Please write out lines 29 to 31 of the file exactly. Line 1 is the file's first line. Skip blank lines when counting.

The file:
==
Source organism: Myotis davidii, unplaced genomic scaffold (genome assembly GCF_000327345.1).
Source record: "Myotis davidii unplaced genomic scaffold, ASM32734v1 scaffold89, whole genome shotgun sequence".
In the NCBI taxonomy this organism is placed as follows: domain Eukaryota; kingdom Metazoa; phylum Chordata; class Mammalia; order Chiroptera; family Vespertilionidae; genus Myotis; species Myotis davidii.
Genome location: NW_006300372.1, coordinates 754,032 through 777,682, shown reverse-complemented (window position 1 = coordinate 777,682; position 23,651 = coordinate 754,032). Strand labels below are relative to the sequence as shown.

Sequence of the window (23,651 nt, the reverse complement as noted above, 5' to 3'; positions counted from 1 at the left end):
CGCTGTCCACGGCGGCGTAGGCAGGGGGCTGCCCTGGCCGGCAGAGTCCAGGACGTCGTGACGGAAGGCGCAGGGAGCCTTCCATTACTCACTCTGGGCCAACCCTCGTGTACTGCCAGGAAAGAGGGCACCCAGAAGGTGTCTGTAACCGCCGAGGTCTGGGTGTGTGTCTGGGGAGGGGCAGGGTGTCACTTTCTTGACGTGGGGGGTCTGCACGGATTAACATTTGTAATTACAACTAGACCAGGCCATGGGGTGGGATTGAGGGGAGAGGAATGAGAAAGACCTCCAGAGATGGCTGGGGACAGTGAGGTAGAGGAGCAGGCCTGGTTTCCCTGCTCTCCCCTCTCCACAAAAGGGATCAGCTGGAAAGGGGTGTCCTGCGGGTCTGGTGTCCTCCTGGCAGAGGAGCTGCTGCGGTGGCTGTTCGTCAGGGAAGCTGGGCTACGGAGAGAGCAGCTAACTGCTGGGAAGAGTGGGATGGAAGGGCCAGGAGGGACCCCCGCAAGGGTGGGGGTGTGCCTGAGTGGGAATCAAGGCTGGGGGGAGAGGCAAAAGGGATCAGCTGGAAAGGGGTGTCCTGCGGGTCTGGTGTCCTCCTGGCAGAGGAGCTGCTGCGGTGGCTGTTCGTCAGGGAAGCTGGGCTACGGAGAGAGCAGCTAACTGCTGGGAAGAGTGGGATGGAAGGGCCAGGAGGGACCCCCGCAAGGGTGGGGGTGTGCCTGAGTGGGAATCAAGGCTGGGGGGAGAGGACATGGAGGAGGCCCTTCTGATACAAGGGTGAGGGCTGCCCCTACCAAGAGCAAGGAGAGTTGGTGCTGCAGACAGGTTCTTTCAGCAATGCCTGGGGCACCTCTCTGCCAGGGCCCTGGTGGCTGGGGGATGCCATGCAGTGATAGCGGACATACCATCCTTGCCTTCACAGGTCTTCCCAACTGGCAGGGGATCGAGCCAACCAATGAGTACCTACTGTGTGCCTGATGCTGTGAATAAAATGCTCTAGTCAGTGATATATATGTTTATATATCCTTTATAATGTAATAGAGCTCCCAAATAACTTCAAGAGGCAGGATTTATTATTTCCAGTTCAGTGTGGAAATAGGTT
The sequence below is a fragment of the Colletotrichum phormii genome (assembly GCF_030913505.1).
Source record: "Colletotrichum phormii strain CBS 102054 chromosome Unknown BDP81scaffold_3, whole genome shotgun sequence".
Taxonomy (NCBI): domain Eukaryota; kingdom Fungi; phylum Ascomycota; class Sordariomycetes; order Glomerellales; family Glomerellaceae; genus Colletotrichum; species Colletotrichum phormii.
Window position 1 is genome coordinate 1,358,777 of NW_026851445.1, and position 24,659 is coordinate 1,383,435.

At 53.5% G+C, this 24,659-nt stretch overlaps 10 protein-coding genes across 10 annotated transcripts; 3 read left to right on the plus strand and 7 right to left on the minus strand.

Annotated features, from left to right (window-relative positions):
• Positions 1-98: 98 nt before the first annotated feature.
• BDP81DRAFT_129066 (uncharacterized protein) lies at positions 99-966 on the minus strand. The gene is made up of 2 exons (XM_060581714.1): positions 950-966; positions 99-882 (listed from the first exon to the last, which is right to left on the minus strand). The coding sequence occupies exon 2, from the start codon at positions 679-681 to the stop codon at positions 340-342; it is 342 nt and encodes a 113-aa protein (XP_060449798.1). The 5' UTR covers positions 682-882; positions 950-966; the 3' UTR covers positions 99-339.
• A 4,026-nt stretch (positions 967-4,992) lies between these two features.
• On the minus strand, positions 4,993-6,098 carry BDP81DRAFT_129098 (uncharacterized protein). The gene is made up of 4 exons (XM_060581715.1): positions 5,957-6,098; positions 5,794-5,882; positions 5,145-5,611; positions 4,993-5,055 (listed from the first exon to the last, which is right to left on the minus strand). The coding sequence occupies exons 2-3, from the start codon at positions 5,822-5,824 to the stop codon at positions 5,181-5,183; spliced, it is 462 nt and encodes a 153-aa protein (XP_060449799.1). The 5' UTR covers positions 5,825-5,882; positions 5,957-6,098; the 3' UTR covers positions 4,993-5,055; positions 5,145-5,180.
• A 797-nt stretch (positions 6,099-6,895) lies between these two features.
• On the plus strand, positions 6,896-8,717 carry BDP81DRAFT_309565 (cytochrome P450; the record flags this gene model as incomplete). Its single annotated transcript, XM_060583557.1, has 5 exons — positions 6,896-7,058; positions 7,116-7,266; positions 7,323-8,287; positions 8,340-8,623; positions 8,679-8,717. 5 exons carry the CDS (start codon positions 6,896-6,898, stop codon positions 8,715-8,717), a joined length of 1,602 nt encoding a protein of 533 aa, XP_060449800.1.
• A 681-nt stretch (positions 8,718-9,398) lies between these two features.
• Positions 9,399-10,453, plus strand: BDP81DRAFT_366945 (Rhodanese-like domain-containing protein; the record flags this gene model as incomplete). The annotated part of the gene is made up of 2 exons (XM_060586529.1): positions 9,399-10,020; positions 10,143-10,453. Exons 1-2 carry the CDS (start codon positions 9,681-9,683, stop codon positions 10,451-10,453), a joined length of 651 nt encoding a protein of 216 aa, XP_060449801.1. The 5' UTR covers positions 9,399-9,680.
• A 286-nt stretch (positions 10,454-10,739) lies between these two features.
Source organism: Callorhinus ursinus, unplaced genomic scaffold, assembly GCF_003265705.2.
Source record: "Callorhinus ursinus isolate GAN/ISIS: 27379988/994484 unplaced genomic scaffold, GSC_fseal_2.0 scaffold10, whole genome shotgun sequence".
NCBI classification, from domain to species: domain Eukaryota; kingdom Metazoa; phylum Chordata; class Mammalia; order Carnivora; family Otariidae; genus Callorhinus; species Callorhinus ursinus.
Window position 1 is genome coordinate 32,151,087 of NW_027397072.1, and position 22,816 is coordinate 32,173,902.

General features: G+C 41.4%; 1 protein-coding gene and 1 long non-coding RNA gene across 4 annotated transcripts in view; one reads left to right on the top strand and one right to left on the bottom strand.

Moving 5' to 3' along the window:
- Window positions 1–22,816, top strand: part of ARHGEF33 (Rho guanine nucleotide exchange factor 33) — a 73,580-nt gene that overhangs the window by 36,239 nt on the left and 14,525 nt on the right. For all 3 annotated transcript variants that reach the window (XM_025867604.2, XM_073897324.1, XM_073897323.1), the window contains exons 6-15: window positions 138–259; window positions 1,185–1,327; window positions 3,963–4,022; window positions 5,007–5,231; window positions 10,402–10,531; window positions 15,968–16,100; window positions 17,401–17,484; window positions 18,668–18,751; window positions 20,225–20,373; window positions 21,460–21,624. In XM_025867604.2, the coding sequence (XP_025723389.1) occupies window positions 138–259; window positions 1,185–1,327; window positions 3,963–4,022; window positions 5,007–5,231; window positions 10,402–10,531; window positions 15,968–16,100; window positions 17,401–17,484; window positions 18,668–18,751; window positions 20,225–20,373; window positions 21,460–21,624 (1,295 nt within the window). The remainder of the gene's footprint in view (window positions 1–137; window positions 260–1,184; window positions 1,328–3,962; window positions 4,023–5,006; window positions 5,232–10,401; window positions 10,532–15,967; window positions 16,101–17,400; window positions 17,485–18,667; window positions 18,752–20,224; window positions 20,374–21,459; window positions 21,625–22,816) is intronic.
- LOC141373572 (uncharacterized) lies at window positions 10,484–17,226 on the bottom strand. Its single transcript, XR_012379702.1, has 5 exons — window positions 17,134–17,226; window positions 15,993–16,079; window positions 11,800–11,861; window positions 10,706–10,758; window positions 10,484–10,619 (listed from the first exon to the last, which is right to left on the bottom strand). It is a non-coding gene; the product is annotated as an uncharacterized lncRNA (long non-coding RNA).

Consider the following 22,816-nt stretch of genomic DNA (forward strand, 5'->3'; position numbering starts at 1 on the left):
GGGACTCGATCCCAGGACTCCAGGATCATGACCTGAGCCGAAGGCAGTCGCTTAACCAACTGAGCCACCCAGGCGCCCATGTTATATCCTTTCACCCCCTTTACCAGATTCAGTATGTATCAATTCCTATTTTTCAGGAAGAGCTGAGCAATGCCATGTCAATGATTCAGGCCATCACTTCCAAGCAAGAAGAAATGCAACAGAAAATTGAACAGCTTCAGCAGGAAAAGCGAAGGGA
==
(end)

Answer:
- LOC141373572 (uncharacterized) lies at window positions 10,484–17,226 on the bottom strand. Its single transcript, XR_012379702.1, has 5 exons — window positions 17,134–17,226; window positions 15,993–16,079; window positions 11,800–11,861; window positions 10,706–10,758; window positions 10,484–10,619 (listed from the first exon to the last, which is right to left on the bottom strand). It is a non-coding gene; the product is annotated as an uncharacterized lncRNA (long non-coding RNA).

Consider the following 22,816-nt stretch of genomic DNA (forward strand, 5'->3'; position numbering starts at 1 on the left):
GGGACTCGATCCCAGGACTCCAGGATCATGACCTGAGCCGAAGGCAGTCGCTTAACCAACTGAGCCACCCAGGCGCCCATGTTATATCCTTTCACCCCCTTTACCAGATTCAGTATGTATCAATTCCTATTTTTCAGGAAGAGCTGAGCAATGCCATGTCAATGATTCAGGCCATCACTTCCAAGCAAGAAGAAATGCAACAGAAAATTGAACAGCTTCAGCAGGAAAAGCGAAGGGA